Wednesday, August 19, 2015

The marginalized land


Marginalization happens at various levels- sometimes it’s a community and sometimes it’s a land. The north eastern pat of India have generally failed to get much attention as any other part of India. For most of the mainlanders (as we like to call them), few words that come to their mind instantly are exotic, disturbed area, seven sisters, Assam etc.

The land where I grew up also goes through the same crisis. I have always struggled to explain to people about the place from where I am. I belong to one of the tiniest states of north east, Tripura. 

There could be possibly various reasons for the ignorance of people or the mainlanders. One of the reasons could be scanty representation of this place in media or our school text books. The severe under representation of the north east India is something worth thinking about. It diminishes the space for debates over serious issues and problems of north east.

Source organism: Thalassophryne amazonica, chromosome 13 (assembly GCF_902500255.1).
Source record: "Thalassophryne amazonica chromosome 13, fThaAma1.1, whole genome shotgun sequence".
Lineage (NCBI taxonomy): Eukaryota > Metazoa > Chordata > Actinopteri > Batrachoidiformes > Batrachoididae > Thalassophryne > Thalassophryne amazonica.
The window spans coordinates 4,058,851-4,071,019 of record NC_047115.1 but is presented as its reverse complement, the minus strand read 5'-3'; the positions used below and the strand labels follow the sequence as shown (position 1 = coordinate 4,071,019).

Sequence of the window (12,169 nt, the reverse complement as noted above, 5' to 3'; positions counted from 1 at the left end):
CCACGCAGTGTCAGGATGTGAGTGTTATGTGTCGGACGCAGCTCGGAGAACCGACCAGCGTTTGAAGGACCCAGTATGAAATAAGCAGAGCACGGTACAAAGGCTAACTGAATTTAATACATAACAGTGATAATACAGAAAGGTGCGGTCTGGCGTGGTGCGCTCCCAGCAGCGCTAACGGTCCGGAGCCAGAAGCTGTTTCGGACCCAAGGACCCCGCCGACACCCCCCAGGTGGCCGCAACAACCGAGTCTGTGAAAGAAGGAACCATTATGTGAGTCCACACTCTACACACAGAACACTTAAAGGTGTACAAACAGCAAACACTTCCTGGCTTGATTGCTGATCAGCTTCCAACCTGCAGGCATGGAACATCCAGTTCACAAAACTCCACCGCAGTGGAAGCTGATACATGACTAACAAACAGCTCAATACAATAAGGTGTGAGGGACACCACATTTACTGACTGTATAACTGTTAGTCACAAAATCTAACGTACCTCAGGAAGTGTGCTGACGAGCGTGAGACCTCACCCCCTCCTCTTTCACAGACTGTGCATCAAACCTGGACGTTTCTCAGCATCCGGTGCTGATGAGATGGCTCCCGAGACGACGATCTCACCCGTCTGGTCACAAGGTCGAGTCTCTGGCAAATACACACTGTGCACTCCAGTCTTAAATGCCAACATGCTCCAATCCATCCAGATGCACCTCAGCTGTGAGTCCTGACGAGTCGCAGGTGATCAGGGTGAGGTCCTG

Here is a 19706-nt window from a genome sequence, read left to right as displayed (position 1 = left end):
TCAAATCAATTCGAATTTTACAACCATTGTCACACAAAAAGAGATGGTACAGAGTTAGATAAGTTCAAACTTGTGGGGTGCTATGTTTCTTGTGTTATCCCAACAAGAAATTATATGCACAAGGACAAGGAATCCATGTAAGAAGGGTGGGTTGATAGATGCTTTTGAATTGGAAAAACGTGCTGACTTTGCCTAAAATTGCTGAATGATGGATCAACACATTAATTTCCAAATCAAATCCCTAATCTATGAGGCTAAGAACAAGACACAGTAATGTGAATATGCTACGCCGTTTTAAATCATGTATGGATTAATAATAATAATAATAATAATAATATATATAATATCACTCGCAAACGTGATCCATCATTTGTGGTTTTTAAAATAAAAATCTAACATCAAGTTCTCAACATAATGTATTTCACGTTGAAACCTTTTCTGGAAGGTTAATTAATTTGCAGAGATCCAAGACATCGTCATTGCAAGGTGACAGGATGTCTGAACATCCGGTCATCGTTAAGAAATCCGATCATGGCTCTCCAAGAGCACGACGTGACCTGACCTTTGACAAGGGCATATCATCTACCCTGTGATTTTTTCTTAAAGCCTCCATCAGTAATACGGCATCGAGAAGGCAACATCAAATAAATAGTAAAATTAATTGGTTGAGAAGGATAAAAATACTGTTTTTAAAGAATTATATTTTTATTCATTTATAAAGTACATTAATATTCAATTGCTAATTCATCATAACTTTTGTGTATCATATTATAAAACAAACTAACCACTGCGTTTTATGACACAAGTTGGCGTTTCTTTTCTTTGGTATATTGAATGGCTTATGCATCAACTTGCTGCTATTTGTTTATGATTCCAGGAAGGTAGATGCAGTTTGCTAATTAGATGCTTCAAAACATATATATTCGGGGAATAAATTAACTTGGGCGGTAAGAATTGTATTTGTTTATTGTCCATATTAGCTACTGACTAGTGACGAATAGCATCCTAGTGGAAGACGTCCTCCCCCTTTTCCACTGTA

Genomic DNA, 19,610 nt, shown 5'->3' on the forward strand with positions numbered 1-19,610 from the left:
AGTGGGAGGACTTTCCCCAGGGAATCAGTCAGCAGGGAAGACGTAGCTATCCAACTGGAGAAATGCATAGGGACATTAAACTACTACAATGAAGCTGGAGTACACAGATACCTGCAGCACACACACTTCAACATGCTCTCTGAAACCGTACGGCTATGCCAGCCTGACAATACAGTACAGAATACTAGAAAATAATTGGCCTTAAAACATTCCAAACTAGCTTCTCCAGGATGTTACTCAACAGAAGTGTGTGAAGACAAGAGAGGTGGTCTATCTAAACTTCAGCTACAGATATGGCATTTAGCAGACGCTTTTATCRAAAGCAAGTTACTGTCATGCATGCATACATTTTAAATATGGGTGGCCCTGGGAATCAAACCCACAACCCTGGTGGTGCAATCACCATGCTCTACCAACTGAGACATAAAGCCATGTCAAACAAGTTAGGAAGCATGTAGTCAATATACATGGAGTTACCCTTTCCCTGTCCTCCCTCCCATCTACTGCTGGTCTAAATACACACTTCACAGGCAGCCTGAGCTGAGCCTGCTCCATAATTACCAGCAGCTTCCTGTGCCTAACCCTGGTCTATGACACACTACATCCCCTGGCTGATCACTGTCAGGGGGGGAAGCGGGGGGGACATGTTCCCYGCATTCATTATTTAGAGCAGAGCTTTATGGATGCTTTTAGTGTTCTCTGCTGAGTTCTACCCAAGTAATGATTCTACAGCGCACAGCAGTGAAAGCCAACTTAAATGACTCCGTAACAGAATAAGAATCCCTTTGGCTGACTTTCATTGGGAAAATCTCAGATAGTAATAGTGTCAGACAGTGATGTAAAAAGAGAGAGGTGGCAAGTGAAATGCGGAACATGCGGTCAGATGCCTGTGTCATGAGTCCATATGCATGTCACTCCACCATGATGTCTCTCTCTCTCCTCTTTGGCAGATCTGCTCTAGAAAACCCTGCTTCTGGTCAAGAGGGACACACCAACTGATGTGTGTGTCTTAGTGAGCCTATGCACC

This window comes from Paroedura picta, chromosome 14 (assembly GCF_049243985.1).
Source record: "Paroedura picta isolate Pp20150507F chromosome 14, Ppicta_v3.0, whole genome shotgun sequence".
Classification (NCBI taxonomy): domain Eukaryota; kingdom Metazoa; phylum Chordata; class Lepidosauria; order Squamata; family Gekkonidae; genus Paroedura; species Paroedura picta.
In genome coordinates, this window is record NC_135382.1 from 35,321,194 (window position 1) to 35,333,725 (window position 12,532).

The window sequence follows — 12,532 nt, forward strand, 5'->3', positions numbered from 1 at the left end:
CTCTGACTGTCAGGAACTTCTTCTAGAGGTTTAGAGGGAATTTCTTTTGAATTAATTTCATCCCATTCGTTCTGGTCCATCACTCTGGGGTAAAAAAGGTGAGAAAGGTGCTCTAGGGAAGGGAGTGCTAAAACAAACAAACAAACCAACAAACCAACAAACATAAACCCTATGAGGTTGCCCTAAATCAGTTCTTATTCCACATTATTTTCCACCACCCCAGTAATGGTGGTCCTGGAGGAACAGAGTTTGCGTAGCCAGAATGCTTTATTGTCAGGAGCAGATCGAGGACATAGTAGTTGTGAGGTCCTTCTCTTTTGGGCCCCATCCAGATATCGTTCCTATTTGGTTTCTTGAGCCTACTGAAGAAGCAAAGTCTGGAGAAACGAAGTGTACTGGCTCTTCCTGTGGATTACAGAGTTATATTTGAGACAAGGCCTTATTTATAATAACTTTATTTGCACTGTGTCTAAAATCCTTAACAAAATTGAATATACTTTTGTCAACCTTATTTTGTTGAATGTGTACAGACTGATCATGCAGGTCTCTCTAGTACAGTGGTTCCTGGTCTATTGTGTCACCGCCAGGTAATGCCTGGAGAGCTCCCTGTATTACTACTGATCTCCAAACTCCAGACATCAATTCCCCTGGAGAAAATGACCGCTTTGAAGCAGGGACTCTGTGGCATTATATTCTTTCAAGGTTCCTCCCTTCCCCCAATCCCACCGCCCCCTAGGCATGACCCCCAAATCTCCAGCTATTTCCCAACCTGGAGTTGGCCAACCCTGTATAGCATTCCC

Lack of knowledge or it’s topography could possibly be one of the many reasons for this under representation. But what are more complex issues going on there? What’s the idea of nation and state in the context of north east? Why do the narratives of the north east get erased even before reaching the other part of India? Who holds the power over the stories of north east?

1 comment:

Inanutshell said...

Your question, 'who holds power over the stories from the North-East?' made me think about Mary Kom's medal in the 2012 Olympics. How the whole of India celebrated! And then the stories of her training, her struggle to get enough nutrition to be counted in a particular weight category came in the Media. Mary Kom's story became the story of four Indias - the one India where all of us think of India as our nation, one nation, and celebrate our victories in international tournaments together. The second India is the one that is different for the poorer people than from those who are wealthy. the third is the India that women experience (Mary Kom being a 'woman boxer' and her husband being supportive etc.), and finally the fourth India that looks different to the 'North-East India' from the rest of us who belong to the 'mainland' India.